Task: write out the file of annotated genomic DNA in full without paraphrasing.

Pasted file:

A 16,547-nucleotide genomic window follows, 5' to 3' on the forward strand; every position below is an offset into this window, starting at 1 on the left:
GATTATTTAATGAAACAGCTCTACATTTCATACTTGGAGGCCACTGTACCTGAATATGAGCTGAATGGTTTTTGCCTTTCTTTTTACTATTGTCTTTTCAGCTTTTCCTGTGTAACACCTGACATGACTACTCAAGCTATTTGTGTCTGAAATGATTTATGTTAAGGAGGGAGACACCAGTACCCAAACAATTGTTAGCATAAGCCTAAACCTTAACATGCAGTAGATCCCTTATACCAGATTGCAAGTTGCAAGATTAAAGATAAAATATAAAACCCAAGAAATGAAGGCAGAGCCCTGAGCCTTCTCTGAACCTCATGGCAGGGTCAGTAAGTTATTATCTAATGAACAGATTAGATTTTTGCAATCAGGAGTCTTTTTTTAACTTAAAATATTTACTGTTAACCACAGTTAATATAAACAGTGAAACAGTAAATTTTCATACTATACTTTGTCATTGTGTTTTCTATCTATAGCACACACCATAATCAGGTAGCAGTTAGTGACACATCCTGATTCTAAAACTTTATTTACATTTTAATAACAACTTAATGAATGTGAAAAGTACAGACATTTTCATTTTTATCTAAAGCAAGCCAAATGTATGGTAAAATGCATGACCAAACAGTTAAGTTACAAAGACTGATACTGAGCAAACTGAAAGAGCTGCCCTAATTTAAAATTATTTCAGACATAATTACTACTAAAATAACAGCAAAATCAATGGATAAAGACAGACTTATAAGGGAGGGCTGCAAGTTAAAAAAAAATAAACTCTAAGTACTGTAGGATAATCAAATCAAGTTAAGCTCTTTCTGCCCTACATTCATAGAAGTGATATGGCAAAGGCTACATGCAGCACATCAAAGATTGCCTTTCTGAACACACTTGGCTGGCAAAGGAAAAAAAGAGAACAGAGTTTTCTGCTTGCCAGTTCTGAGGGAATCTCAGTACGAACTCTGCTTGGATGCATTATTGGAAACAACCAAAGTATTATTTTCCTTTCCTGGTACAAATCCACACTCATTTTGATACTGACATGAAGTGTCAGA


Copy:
A 16,547-nucleotide genomic window follows, 5' to 3' on the forward strand; every position below is an offset into this window, starting at 1 on the left:
GATTATTTAATGAAACAGCTCTACATTTCATACTTGGAGGCCACTGTACCTGAATATGAGCTGAATGGTTTTTGCCTTTCTTTTTACTATTGTCTTTTCAGCTTTTCCTGTGTAACACCTGACATGACTACTCAAGCTATTTGTGTCTGAAATGATTTATGTTAAGGAGGGAGACACCAGTACCCAAACAATTGTTAGCATAAGCCTAAACCTTAACATGCAGTAGATCCCTTATACCAGATTGCAAGTTGCAAGATTAAAGATAAAATATAAAACCCAAGAAATGAAGGCAGAGCCCTGAGCCTTCTCTGAACCTCATGGCAGGGTCAGTAAGTTATTATCTAATGAACAGATTAGATTTTTGCAATCAGGAGTCTTTTTTTAACTTAAAATATTTACTGTTAACCACAGTTAATATAAACAGTGAAACAGTAAATTTTCATACTATACTTTGTCATTGTGTTTTCTATCTATAGCACACACCATAATCAGGTAGCAGTTAGTGACACATCCTGATTCTAAAACTTTATTTACATTTTAATAACAACTTAATGAATGTGAAAAGTACAGACATTTTCATTTTTATCTAAAGCAAGCCAAATGTATGGTAAAATGCATGACCAAACAGTTAAGTTACAAAGACTGATACTGAGCAAACTGAAAGAGCTGCCCTAATTTAAAATTATTTCAGACATAATTACTACTAAAATAACAGCAAAATCAATGGATAAAGACAGACTTATAAGGGAGGGCTGCAAGTTAAAAAAAAATAAACTCTAAGTACTGTAGGATAATCAAATCAAGTTAAGCTCTTTCTGCCCTACATTCATAGAAGTGATATGGCAAAGGCTACATGCAGCACATCAAAGATTGCCTTTCTGAACACACTTGGCTGGCAAAGGAAAAAAAGAGAACAGAGTTTTCTGCTTGCCAGTTCTGAGGGAATCTCAGTACGAACTCTGCTTGGATGCATTATTGGAAACAACCAAAGTATTATTTTCCTTTCCTGGTACAAATCCACACTCATTTTGATACTGACATGAAGTGTCAGA